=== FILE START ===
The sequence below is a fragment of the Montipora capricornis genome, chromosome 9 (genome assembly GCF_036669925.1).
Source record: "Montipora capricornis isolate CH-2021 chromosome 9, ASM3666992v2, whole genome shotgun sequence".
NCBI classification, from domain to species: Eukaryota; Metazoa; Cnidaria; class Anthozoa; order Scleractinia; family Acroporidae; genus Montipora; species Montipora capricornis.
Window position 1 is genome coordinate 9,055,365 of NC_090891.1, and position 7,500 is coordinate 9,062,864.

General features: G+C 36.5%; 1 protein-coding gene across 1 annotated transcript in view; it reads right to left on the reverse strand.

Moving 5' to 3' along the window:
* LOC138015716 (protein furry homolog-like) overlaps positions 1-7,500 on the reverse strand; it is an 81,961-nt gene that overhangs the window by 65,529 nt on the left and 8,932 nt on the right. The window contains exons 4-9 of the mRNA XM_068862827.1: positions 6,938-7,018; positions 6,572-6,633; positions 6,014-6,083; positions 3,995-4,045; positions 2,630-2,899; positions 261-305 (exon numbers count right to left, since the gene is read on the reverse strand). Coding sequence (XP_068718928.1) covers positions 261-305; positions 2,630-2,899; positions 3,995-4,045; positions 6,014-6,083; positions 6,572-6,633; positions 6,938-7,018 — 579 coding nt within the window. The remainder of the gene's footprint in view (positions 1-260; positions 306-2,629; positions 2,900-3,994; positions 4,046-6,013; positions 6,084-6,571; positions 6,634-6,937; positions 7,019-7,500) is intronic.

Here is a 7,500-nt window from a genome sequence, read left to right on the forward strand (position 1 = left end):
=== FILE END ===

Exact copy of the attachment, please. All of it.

The sequence below is a fragment of the Montipora capricornis genome, chromosome 9 (genome assembly GCF_036669925.1).
Source record: "Montipora capricornis isolate CH-2021 chromosome 9, ASM3666992v2, whole genome shotgun sequence".
NCBI classification, from domain to species: Eukaryota; Metazoa; Cnidaria; class Anthozoa; order Scleractinia; family Acroporidae; genus Montipora; species Montipora capricornis.
Window position 1 is genome coordinate 9,055,365 of NC_090891.1, and position 7,500 is coordinate 9,062,864.

General features: G+C 36.5%; 1 protein-coding gene across 1 annotated transcript in view; it reads right to left on the reverse strand.

Moving 5' to 3' along the window:
* LOC138015716 (protein furry homolog-like) overlaps positions 1-7,500 on the reverse strand; it is an 81,961-nt gene that overhangs the window by 65,529 nt on the left and 8,932 nt on the right. The window contains exons 4-9 of the mRNA XM_068862827.1: positions 6,938-7,018; positions 6,572-6,633; positions 6,014-6,083; positions 3,995-4,045; positions 2,630-2,899; positions 261-305 (exon numbers count right to left, since the gene is read on the reverse strand). Coding sequence (XP_068718928.1) covers positions 261-305; positions 2,630-2,899; positions 3,995-4,045; positions 6,014-6,083; positions 6,572-6,633; positions 6,938-7,018 — 579 coding nt within the window. The remainder of the gene's footprint in view (positions 1-260; positions 306-2,629; positions 2,900-3,994; positions 4,046-6,013; positions 6,084-6,571; positions 6,634-6,937; positions 7,019-7,500) is intronic.

Here is a 7,500-nt window from a genome sequence, read left to right on the forward strand (position 1 = left end):